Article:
Nineteen Harvard Law School students have been awarded 2016 Chayes International Public Service Fellowships. This summer the fellows will be working in Colombia, Chile, Costa Rica, Guam, Israel, Italy, Jordan, Mexico, Poland, South Africa, Sri Lanka, Thailand, and Ukraine, as well as San Francisco and Washington, D.C. Read the 2016 Chayes Fellows biographies.
Nineteen Harvard Law School students have been awarded the 2015 Chayes International Public Service Fellowship this summer. They are working abroad in China, Colombia, France, Ghana, India, Kenya, Myanmar, Namibia, Palestine, South Africa, Switzerland, Thailand, Uganda, and the United Kingdom, as well as in Washington, DC. Read the 2015 Chayes Fellows Biographies.
View a slideshow with images and quotes from recent Chayes Fellows, who traveled to Colombia, France, Israel, Mexico, the Netherlands, the Phillippines, South Africa, and Uganda this past summer.
“I’m really enjoying the internship! All my assignments have been substantive. I started by translating a paper written by my supervisor about land restitution from Spanish into English, which helped me develop my Spanish skills and also expanded my background knowledge of the issue I’m working on. I then moved on to researching the different institutions and actors involved in developing and implementing policies for land restitution and other services for people displaced by the armed conflict. I’m spending the rest of my time here using that research to create a policy paper describing the current situation on land restitution, the problems with current policies for victims, and proposals for improving those policies and their implementation.
Because Dejusticia has many researchers working on a wide range of human rights issues both domestically and internationally, I’ve had the opportunity to learn about much more than land restitution. I’ve had conversations (in Spanish!) with my colleagues about the challenges of designing affirmative action policies in countries like Colombia where systems of racial classification and self-identification are more complex than in the United States, alternatives to incarceration for non-violent drug crimes, and global climate change as a human rights issue. I also had the good luck to be here during both the presidential run-off elections, which determined the future of the ongoing peace negotiations between the government and the FARC, and the World Cup, in which Colombia played (beautifully!) for the first time in 16 years. Through these experiences, I have learned a great deal about Colombian public policy, politics, and culture, while doing work that is substantive and meaningful.”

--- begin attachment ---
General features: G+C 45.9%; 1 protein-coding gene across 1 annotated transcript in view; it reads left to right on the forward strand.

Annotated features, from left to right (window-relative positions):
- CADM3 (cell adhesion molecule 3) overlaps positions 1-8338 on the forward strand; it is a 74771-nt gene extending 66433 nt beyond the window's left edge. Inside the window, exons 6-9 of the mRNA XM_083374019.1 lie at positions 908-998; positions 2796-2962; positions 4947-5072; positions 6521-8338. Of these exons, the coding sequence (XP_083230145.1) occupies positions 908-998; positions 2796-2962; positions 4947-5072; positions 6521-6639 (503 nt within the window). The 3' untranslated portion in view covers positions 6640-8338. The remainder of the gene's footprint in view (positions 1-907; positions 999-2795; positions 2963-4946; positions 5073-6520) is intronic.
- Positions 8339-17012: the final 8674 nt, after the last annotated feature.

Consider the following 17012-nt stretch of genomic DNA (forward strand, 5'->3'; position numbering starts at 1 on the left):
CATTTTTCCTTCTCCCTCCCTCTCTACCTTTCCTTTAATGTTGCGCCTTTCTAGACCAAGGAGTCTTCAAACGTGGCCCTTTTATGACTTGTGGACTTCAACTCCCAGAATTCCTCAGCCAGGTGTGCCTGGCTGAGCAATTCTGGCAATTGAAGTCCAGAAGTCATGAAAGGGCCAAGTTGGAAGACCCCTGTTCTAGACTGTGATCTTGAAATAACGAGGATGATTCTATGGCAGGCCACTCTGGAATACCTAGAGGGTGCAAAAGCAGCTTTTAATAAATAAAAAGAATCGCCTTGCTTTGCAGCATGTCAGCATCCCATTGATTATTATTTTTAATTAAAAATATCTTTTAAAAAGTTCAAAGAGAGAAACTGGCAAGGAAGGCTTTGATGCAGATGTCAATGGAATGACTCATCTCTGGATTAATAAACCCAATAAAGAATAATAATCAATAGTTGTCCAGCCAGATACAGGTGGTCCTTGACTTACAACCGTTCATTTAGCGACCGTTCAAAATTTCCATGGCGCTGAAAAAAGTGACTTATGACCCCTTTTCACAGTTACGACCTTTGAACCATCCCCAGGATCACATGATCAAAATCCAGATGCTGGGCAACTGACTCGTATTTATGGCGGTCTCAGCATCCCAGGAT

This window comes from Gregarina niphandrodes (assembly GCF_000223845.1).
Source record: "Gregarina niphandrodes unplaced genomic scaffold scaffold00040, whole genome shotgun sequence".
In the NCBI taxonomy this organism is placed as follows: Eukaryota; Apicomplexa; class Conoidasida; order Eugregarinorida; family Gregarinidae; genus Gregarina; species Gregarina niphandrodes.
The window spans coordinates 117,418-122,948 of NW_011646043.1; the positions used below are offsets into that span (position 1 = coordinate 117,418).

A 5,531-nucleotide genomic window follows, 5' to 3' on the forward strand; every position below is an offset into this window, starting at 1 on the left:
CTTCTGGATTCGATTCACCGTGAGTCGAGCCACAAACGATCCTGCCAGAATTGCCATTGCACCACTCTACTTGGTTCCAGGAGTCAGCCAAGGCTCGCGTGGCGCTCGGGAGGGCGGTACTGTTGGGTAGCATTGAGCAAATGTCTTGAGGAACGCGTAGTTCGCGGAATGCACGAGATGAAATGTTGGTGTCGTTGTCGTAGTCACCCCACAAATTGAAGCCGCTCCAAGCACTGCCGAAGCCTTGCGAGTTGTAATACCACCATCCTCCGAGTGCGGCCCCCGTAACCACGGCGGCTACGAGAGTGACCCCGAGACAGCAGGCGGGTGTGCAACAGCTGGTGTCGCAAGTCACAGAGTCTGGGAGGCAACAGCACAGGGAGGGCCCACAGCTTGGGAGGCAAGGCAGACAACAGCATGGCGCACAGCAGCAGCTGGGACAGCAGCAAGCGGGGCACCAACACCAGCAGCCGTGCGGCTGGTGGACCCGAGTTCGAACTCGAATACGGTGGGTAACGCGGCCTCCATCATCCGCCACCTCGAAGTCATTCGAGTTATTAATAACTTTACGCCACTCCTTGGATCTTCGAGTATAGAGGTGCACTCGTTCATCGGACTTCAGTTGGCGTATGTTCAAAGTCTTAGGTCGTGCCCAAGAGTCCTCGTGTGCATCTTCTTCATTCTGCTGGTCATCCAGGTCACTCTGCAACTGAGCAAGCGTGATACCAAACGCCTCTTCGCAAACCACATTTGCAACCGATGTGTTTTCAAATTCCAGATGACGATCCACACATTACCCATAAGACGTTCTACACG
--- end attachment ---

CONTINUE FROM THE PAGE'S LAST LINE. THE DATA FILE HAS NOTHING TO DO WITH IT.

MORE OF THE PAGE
Mira is one of 22 HLS students working this summer in 14 countries under the auspices of the Chayes International Public Service Fellowship. Please visit our Chayes Fellowship page to learn more!
Twenty-two Harvard Law School students have been awarded the 2014 Chayes International Public Service Fellowship this summer. They are working abroad in Cambodia, Colombia, France, India, Israel, Italy, Mexico, the Netherlands, Peru, the Philippines, South Africa, Switzerland, and Uganda, as well as in Washington, DC. Please click here to read brief biographies and descriptions of their summer placements.